Biała [ˈbjawa], also known as Biała Szlachecka ("aristocratic Biała") is a village in the administrative district of Gmina Rząśnia, within Pajęczno County, Łódź Voivodeship, in central Poland. It lies approximately 5 kilometres (3 mi) south of Rząśnia, 5 km (3 mi) north-east of Pajęczno, and 74 km (46 mi) south-west of the regional capital Łódź.
The village has a population of 960.
It is composed of several hamlets, including Biała Peciaki, Biała Ameryka, Biała Działy.
The village has a wooden parish church dating from the second half of the sixteenth century, dedicated to Saint John the Baptist. This church was initially located in Wola Grzymalina, a now-extant neighboring village. However, due to the extension of the coal mine around Belchatow, the largest open cut coal mine in Poland, the church was transported to its current location in 1981–1982. It had been inscribed in the national register of historic monuments of Poland in 1967.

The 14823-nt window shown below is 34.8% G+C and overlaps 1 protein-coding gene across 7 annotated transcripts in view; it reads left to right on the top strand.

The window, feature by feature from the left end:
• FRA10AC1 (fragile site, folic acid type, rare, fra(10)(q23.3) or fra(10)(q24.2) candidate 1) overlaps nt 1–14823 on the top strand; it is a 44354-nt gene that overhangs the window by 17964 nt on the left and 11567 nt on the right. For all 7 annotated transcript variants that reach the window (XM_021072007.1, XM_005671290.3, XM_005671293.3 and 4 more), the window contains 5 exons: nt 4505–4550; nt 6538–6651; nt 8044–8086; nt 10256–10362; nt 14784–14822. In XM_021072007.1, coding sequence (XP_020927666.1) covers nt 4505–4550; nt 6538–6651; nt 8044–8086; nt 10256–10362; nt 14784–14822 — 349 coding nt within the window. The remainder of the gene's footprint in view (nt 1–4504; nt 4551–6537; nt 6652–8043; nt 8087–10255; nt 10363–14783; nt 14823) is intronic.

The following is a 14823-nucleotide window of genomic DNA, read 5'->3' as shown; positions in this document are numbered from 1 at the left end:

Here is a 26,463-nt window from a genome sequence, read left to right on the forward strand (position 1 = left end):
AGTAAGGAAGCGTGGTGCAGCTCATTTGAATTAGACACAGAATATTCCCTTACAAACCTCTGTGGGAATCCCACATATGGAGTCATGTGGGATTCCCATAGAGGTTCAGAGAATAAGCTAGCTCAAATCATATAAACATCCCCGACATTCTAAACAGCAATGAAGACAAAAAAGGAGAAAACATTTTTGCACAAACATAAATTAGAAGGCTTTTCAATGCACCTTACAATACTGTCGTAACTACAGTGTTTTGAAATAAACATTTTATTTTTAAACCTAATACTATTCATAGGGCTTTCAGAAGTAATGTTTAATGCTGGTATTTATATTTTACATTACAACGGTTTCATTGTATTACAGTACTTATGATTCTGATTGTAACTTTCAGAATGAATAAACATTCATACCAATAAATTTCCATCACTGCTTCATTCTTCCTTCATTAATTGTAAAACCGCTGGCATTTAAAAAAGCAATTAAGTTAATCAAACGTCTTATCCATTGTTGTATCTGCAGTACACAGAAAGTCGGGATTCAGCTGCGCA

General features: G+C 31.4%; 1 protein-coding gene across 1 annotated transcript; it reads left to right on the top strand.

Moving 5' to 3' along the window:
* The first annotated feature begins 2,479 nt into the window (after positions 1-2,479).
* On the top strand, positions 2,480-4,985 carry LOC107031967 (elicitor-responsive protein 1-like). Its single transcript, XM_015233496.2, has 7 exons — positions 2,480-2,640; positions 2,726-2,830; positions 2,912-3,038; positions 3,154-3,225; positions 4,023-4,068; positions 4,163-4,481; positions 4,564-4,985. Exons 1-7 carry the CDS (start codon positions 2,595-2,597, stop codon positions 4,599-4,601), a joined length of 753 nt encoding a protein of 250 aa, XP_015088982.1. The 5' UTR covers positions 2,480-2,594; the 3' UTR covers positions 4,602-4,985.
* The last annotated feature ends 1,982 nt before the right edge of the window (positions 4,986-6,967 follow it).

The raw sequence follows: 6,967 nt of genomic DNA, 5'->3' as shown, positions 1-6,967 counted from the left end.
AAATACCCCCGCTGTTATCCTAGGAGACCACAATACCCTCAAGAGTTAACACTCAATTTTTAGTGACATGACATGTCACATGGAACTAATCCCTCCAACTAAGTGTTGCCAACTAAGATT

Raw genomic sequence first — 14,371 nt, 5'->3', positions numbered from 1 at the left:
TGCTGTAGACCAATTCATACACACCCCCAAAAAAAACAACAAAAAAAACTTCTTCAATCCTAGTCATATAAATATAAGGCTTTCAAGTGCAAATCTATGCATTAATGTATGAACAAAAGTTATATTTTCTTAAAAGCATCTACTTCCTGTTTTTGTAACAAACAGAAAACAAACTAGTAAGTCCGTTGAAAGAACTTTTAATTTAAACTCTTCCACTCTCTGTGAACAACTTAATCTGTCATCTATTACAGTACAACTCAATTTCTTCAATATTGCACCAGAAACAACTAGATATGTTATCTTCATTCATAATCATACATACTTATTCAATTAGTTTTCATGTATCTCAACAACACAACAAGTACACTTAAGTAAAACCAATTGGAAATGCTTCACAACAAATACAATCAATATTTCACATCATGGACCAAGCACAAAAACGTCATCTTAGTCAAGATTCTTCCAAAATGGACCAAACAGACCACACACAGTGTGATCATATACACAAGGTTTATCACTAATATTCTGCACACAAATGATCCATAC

Restoration works were performed both on the interior walls, which still display an original mural painting of the "danse macabre", as well as on the wooden altar.
Remnants of a fortified house, dating from the fifteenth/sixteenth century, can be found on the land of the current elementary school.
Marcin Bielski, Polish chronicler and poet of the sixteenth century, considered the "father of Polish prose", was born in Biała to an aristocratic family with land holdings here, hence his surname.
His birth-house was depicted by Napoleon Orda in his „Album widoków historycznych Polski” (Album of Polish Historical Landscapes) as drawing number 28.